Every year, more than 46,000 square miles of arable land turns to desert. As deserts spread–a process that keeps moving faster thanks to climate change and practices like clear-cutting–the UN estimates that more than 1 billion people will be directly affected. Many of them, living in places like Northern Africa and rural China, are already struggling with poverty, so the loss of farmland would be especially hard to handle.
One potential answer: An enormous mobile oasis that roams over drylands planting seeds. The Green Machine, originally designed by Malka Architecture and Yachar Bouhaya Architecture for the Venice Biennale, may some day be rolling around the borders of the Sahara Desert holding back the dust and sand.
The huge platform is designed to mount on sixteen caterpillar treads that were originally made to move NASA rockets. Floating above the platform, giant balloons would capture water condensation. As the first treads roll over the soil, the machine uses a little water from the balloons to soften the ground. The last set of treads injects seeds, some fertilizer, and more water.
Everything would run on renewable power, using a combination of solar towers, wind turbines, and a generator that creates electricity by harnessing the stark differences in temperature between day and night in the desert. The machine could theoretically capture enough energy that it can self-support an entire small city onboard: Housing, schools, businesses, parks, and more farmland to grow produce for the local area.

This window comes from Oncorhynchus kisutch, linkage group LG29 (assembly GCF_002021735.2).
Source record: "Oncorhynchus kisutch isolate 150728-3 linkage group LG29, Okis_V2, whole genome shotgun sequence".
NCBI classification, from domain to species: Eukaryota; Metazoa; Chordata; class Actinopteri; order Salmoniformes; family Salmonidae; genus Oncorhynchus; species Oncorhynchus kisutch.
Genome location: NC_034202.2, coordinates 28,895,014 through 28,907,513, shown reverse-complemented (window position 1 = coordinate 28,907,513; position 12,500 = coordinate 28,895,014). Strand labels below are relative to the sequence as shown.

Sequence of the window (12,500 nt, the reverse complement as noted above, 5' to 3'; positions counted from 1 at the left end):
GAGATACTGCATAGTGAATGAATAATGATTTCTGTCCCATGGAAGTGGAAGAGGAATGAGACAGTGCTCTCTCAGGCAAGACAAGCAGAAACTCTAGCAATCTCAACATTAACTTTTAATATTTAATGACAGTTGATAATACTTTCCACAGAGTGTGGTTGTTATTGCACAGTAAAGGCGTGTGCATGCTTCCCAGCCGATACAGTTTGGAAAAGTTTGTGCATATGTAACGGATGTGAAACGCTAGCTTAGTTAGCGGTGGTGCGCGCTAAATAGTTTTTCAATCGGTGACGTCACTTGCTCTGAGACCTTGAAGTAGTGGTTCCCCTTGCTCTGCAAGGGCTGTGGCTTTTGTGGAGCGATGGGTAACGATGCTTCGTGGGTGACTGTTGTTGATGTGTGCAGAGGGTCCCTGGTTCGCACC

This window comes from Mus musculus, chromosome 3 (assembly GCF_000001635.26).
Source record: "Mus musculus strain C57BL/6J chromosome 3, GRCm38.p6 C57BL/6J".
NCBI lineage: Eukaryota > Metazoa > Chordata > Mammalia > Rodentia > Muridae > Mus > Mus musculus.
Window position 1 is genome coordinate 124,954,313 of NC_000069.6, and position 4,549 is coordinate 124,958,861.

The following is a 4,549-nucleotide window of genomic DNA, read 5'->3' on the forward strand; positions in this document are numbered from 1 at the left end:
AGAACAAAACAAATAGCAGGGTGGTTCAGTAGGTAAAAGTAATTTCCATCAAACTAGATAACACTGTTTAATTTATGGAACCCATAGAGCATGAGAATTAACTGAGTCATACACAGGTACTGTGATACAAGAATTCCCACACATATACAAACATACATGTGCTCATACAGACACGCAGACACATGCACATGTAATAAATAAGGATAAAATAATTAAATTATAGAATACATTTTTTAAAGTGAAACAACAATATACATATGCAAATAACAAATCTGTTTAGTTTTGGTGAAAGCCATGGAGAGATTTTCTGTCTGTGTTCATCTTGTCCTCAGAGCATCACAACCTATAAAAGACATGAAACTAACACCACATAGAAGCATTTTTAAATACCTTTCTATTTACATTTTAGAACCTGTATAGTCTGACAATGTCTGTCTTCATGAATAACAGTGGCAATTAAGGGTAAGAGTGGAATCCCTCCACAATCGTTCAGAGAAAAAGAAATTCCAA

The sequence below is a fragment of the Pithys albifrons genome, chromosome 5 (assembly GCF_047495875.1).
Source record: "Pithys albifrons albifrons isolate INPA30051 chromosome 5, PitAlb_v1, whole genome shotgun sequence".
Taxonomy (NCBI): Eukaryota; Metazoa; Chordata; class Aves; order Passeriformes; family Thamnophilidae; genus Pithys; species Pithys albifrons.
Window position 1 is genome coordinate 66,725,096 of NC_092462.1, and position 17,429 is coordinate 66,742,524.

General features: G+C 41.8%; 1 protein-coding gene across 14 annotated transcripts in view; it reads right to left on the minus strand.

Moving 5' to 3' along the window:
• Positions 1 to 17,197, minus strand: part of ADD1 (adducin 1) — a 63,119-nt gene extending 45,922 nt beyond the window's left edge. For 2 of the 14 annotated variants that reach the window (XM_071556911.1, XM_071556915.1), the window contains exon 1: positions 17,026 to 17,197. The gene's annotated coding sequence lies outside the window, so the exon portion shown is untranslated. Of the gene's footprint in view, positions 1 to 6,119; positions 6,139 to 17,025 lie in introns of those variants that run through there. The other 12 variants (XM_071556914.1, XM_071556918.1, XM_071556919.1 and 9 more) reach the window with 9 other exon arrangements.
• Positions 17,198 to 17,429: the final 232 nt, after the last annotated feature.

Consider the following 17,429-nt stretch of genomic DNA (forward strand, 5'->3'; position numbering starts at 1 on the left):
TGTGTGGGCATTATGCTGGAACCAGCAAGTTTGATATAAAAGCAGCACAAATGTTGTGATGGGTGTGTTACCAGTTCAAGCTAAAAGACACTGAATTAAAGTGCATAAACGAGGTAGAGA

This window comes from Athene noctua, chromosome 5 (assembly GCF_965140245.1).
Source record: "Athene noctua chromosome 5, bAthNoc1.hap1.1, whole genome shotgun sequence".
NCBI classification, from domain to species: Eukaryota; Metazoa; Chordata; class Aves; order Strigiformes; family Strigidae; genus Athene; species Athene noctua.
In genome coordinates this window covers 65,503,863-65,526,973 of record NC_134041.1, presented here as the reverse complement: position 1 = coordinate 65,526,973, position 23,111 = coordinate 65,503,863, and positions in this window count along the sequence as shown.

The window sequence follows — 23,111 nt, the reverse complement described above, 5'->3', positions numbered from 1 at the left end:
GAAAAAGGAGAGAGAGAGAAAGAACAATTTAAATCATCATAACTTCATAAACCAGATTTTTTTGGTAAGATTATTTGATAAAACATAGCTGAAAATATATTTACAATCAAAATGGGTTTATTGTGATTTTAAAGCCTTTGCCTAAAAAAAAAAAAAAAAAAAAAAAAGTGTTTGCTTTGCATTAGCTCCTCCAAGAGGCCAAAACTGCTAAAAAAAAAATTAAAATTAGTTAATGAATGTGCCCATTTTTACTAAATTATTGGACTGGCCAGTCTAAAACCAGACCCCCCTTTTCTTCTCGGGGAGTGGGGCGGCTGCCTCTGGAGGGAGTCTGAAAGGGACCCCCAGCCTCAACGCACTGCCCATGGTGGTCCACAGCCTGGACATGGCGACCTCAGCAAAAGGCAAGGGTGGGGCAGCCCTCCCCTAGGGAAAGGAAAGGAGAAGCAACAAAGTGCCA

The designers were inspired by Allan Savory, who has proposed a much lower-tech version of the same process–using cattle to naturally till and fertilize the soil. For the architects, building on this idea seemed like a natural extension of their work.
“For a long time, my studio has developed work around neglected spaces of the city,” says Stephane Malka, the founder of Malka Architecture. “Deserts are the biggest neglected space on Earth, as they represent more than 40% of the terrestrial surface.”
If the machine went into action at desert borders, the designers say it could help formerly barren soil produce 20 million tons of crops each year. “Building the Green Machine units would be able to re-green half of the desert borders and the meadows of the world, while feeding all of humanity,” says Malka.
It could even help slow climate change, he says, by capturing carbon in soil. Over time, biodiversity could also gradually return to the area.
The architects are currently working on developing the project on the Moroccan side of the Sahara Desert.
To those who ask if the machine has to be so gigantic, Malka says that the size fits the challenge. “For a worldwide problematic need, we need to answer with a large-scale machine.”